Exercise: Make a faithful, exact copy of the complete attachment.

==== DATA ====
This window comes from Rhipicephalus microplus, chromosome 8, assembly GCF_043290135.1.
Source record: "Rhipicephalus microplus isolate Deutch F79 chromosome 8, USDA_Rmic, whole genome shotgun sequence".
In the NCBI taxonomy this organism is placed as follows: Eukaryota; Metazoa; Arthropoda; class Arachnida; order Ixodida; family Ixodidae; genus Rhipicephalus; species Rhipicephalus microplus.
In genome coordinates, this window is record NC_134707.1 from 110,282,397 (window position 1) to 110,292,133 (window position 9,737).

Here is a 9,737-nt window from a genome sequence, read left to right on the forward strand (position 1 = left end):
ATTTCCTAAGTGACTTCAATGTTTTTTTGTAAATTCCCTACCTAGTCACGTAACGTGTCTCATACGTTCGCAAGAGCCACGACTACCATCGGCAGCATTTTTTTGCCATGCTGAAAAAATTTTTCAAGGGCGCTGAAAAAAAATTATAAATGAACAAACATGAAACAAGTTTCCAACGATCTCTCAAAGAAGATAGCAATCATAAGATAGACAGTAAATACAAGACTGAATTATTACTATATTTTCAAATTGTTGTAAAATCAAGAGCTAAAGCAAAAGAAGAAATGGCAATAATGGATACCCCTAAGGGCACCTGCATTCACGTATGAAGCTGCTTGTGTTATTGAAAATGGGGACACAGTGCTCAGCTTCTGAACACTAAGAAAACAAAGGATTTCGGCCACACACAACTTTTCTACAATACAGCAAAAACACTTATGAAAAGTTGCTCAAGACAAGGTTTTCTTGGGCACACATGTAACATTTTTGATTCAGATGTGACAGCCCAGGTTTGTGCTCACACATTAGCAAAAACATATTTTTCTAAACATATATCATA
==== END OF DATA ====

This window comes from Rhipicephalus microplus, chromosome 8, assembly GCF_043290135.1.
Source record: "Rhipicephalus microplus isolate Deutch F79 chromosome 8, USDA_Rmic, whole genome shotgun sequence".
In the NCBI taxonomy this organism is placed as follows: Eukaryota; Metazoa; Arthropoda; class Arachnida; order Ixodida; family Ixodidae; genus Rhipicephalus; species Rhipicephalus microplus.
In genome coordinates, this window is record NC_134707.1 from 110,282,397 (window position 1) to 110,292,133 (window position 9,737).

Here is a 9,737-nt window from a genome sequence, read left to right on the forward strand (position 1 = left end):
ATTTCCTAAGTGACTTCAATGTTTTTTTGTAAATTCCCTACCTAGTCACGTAACGTGTCTCATACGTTCGCAAGAGCCACGACTACCATCGGCAGCATTTTTTTGCCATGCTGAAAAAATTTTTCAAGGGCGCTGAAAAAAAATTATAAATGAACAAACATGAAACAAGTTTCCAACGATCTCTCAAAGAAGATAGCAATCATAAGATAGACAGTAAATACAAGACTGAATTATTACTATATTTTCAAATTGTTGTAAAATCAAGAGCTAAAGCAAAAGAAGAAATGGCAATAATGGATACCCCTAAGGGCACCTGCATTCACGTATGAAGCTGCTTGTGTTATTGAAAATGGGGACACAGTGCTCAGCTTCTGAACACTAAGAAAACAAAGGATTTCGGCCACACACAACTTTTCTACAATACAGCAAAAACACTTATGAAAAGTTGCTCAAGACAAGGTTTTCTTGGGCACACATGTAACATTTTTGATTCAGATGTGACAGCCCAGGTTTGTGCTCACACATTAGCAAAAACATATTTTTCTAAACATATATCATA